Public Release: 

Mechanism of protective protein identified in fight against harmful bacteria

University of Southampton

Research from the University of Southampton, in collaboration with colleagues at A*STAR in Singapore, has provided new understanding of a protein which plays an important role in protecting bacterial cells associated with harmful infections.

Understanding the protein's protective mechanism could help in the development of new antibacterial agents.

The protein, called OmpA, is found in the outer cell membranes of many species of Gram-negative bacteria, which are responsible for a number of bacterial infections that affect humans, animals and plants.

A highly complex cell envelope protects these bacteria from the presence of naturally occurring antimicrobial compounds and conditions that could cause sudden, potentially damaging changes in the cell volume. The envelope is composed of outer and inner membranes, which are separated by a region known as the 'periplasmic space'. The periplasmic space is composed largely of a molecule called peptidoglycan, which forms an extended 'mesh'. This is often referred to as the cell wall.

Using computer simulations, the researchers found that portions of OmpA act as a link between the outer membrane and the cell wall, and spontaneously adjust to provide flexible mechanical support, which is important when encountering environmental stress.

Lead author, Professor Syma Khalid, Professor of Computational Biophysics within Chemistry at the University of Southampton, said: "If we are to design novel antibiotics that will either destroy the protective cell envelope of harmful Gram-negative bacteria or gain access to the interior of the cell by crossing the cell envelope, we must first understand how the structure of the cell envelope enables it to carry out its protective functions. Of fundamental importance, is to understand how the cell wall is connected to the inner and outer membranes.

"We now know which portions of the protein would make ideal targets for novel drugs or peptides designed to disrupt the protective cell envelope of these bacteria."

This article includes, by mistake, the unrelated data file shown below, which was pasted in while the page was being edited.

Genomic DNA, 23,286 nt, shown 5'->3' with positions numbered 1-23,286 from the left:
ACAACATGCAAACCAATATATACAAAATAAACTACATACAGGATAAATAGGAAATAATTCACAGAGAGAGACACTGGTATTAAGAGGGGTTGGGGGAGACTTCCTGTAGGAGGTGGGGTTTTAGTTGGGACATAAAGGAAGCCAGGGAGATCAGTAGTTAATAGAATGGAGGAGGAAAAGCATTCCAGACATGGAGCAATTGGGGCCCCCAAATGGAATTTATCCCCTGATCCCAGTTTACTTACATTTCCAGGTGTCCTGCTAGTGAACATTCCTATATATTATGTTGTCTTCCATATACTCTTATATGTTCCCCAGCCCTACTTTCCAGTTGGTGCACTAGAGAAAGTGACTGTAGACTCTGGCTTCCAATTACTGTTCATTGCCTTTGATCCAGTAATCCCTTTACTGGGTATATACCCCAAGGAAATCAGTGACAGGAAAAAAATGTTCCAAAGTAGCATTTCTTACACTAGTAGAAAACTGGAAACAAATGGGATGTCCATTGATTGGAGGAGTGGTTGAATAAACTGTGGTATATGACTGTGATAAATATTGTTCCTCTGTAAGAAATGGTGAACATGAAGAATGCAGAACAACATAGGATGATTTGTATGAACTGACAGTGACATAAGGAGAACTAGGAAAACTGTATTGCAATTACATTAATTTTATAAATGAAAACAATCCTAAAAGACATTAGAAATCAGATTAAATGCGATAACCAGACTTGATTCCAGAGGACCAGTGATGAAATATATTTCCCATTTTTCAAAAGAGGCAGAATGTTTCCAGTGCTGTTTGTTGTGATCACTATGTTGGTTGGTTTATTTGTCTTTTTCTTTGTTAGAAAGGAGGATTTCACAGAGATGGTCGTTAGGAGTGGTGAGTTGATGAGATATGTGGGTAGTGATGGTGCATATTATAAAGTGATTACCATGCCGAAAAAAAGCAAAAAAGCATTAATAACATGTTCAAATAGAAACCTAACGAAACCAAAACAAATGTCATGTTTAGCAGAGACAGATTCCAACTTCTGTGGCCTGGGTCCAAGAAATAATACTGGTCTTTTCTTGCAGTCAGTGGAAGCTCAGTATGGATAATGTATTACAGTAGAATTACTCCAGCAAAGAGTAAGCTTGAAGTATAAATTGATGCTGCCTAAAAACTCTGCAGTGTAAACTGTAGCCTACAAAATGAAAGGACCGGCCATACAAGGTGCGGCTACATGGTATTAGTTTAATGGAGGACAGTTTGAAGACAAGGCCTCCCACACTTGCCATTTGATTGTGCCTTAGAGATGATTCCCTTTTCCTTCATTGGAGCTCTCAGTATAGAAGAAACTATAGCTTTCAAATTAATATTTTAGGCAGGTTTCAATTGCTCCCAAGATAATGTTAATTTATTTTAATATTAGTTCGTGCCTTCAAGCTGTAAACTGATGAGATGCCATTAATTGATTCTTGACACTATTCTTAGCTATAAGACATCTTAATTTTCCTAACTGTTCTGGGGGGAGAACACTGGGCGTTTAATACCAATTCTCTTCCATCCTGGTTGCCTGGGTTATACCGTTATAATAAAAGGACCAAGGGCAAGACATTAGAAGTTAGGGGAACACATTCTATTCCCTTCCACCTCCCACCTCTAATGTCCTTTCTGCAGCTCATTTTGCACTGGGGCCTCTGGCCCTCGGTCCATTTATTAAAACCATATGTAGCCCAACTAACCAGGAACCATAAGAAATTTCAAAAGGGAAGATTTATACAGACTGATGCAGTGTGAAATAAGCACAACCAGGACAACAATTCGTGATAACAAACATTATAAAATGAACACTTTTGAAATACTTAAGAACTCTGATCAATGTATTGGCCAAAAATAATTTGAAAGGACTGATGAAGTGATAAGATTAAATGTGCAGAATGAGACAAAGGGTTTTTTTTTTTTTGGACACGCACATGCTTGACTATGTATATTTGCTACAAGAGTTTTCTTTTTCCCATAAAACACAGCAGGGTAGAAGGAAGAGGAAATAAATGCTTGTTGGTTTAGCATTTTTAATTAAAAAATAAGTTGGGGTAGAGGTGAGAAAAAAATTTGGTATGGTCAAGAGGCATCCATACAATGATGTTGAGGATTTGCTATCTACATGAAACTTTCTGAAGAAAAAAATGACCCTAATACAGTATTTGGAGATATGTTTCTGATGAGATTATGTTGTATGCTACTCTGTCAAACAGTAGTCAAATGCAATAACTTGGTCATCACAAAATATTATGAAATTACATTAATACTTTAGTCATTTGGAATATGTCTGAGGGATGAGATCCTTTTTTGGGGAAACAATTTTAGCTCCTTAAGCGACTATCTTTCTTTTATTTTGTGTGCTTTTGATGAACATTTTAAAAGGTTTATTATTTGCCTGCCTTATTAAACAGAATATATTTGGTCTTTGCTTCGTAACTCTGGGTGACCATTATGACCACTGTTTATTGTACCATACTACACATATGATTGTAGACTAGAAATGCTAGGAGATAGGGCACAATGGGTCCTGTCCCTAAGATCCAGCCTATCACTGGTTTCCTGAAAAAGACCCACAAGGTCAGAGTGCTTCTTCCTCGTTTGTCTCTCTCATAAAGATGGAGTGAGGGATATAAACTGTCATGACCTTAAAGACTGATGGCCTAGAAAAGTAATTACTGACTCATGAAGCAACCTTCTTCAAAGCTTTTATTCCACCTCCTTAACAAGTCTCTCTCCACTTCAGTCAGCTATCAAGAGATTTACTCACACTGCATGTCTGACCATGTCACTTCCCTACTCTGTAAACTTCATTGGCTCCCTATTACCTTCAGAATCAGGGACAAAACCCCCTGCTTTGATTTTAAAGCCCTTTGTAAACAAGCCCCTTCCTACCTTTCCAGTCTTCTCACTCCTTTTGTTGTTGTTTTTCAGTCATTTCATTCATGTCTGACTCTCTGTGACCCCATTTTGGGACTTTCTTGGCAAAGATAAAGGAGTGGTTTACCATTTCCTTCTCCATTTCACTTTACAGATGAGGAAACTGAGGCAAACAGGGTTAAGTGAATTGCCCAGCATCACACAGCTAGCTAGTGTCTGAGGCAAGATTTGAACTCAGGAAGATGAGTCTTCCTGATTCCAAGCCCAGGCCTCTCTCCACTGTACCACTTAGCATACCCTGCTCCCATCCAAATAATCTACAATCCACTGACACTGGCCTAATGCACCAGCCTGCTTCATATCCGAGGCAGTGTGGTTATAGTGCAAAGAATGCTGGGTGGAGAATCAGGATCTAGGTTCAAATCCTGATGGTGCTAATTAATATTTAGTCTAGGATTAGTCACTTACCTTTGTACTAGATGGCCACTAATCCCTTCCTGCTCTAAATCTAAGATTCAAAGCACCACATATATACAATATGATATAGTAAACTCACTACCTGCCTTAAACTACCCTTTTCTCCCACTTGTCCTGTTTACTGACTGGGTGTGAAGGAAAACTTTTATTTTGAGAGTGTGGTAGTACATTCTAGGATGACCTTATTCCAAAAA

The research, which was funded by the Biotechnology and Biological Sciences Research Council (BBSRC), is published in the journal Structure.

Notes for editors:

1. A copy of the paper 'OmpA: A Flexible Clamp for Bacterial Cell Wall Attachment' Firdaus Samsudin, Maite L. Ortiz-Suarez, Thomas J. Piggot, Peter J. Bond and Syma Khalid, Structure DOI: 10.1016/j.str.2016.10.009 can be found here and is available from Media Relations on request.

2. Through world-leading research and enterprise activities, the University of Southampton connects with businesses to create real-world solutions to global issues. Through its educational offering, it works with partners around the world to offer relevant, flexible education, which trains students for jobs not even thought of. This connectivity is what sets Southampton apart from the rest; we make connections and change the world.

3. BBSRC invests in world-class bioscience research and training on behalf of the UK public. Our aim is to further scientific knowledge, to promote economic growth, wealth and job creation and to improve quality of life in the UK and beyond.

Funded by Government, BBSRC invested £473M in world-class bioscience, people and research infrastructure in 2015-16. We support research and training in universities and strategically funded institutes. BBSRC research and the people we fund are helping society to meet major challenges, including food security, green energy and healthier, longer lives. Our investments underpin important UK economic sectors, such as farming, food, industrial biotechnology and pharmaceuticals.

For more information about BBSRC, our science and our impact see:

For more information about BBSRC strategically funded institutes see:

For more information:

Peter Franklin, Media Relations, University of Southampton, Tel 023-8059-5457, email

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